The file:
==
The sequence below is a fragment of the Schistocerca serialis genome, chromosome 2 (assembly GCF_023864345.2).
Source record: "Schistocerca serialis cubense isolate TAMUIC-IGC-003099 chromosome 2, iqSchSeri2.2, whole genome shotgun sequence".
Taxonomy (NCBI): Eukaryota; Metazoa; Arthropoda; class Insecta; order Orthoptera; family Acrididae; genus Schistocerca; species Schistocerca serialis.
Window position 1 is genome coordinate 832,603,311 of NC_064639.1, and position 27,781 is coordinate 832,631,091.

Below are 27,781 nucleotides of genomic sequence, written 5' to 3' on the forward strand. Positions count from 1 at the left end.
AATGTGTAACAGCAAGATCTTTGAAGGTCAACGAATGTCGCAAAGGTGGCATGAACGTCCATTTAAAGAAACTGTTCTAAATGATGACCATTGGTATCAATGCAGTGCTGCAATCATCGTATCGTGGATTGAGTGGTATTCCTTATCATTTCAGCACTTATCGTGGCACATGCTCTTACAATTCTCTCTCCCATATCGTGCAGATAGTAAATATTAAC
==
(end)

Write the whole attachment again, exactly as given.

The sequence below is a fragment of the Schistocerca serialis genome, chromosome 2 (assembly GCF_023864345.2).
Source record: "Schistocerca serialis cubense isolate TAMUIC-IGC-003099 chromosome 2, iqSchSeri2.2, whole genome shotgun sequence".
Taxonomy (NCBI): Eukaryota; Metazoa; Arthropoda; class Insecta; order Orthoptera; family Acrididae; genus Schistocerca; species Schistocerca serialis.
Window position 1 is genome coordinate 832,603,311 of NC_064639.1, and position 27,781 is coordinate 832,631,091.

Below are 27,781 nucleotides of genomic sequence, written 5' to 3' on the forward strand. Positions count from 1 at the left end.
AATGTGTAACAGCAAGATCTTTGAAGGTCAACGAATGTCGCAAAGGTGGCATGAACGTCCATTTAAAGAAACTGTTCTAAATGATGACCATTGGTATCAATGCAGTGCTGCAATCATCGTATCGTGGATTGAGTGGTATTCCTTATCATTTCAGCACTTATCGTGGCACATGCTCTTACAATTCTCTCTCCCATATCGTGCAGATAGTAAATATTAAC